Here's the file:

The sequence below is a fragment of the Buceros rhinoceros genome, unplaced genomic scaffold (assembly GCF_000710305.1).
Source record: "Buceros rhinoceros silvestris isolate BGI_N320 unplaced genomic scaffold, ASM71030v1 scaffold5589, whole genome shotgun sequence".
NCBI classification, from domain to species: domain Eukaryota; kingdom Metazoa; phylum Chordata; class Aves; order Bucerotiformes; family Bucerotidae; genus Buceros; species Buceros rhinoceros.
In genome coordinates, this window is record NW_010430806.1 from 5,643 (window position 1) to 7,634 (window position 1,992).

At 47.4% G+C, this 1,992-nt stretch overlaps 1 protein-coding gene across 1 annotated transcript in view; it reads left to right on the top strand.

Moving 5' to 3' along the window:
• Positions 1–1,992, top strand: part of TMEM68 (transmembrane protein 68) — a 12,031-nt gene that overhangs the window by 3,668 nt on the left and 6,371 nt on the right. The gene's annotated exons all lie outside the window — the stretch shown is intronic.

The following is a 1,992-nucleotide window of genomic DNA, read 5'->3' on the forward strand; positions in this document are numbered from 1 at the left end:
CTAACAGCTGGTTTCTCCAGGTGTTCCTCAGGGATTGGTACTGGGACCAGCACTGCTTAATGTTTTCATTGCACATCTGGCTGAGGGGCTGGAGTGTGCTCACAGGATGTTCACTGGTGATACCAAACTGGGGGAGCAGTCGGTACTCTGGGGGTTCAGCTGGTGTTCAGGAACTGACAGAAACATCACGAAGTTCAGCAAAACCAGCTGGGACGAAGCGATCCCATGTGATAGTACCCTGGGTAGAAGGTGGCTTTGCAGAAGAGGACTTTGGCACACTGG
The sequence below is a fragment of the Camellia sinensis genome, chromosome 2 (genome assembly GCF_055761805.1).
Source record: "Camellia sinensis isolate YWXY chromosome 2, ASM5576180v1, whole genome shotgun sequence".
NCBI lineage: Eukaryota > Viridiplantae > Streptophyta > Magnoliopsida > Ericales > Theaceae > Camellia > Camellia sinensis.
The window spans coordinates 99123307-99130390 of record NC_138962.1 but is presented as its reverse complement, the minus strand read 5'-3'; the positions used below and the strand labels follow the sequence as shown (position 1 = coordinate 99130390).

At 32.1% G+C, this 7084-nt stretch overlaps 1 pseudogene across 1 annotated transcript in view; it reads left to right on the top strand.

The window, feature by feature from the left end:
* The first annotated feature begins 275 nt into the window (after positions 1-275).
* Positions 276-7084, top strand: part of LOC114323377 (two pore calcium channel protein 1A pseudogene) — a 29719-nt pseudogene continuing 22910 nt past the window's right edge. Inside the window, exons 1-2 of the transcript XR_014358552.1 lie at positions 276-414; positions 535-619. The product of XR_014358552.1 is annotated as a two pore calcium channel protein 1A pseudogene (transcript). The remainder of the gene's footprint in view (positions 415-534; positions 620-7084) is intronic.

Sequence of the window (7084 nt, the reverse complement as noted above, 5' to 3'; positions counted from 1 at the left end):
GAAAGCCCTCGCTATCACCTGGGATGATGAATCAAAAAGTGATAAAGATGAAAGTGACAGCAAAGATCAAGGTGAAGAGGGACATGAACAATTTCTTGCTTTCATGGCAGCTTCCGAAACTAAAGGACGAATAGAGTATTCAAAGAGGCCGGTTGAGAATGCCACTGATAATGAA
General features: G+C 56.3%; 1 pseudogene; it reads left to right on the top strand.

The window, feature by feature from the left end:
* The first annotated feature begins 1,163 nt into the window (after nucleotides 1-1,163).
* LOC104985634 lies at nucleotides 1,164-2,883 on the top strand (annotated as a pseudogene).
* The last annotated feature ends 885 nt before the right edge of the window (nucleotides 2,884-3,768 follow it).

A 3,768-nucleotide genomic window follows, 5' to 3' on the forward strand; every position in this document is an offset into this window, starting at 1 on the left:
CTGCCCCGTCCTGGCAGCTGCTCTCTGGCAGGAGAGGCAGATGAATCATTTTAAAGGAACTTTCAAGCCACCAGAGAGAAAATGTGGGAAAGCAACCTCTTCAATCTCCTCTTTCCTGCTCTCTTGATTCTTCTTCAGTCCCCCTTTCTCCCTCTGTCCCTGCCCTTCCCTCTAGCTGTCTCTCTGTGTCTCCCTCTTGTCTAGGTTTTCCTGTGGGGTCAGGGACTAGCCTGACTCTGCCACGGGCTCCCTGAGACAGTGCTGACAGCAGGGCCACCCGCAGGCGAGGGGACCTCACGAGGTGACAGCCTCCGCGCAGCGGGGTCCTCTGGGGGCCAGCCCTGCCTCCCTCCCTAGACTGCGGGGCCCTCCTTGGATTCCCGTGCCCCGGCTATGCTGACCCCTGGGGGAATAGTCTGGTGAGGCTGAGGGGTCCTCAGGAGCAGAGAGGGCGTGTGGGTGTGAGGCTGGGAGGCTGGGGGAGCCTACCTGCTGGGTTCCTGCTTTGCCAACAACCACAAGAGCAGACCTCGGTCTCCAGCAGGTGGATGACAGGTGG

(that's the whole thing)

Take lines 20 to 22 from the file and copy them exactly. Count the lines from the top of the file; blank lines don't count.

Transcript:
General features: G+C 56.3%; 1 pseudogene; it reads left to right on the top strand.

The window, feature by feature from the left end:
* The first annotated feature begins 1,163 nt into the window (after nucleotides 1-1,163).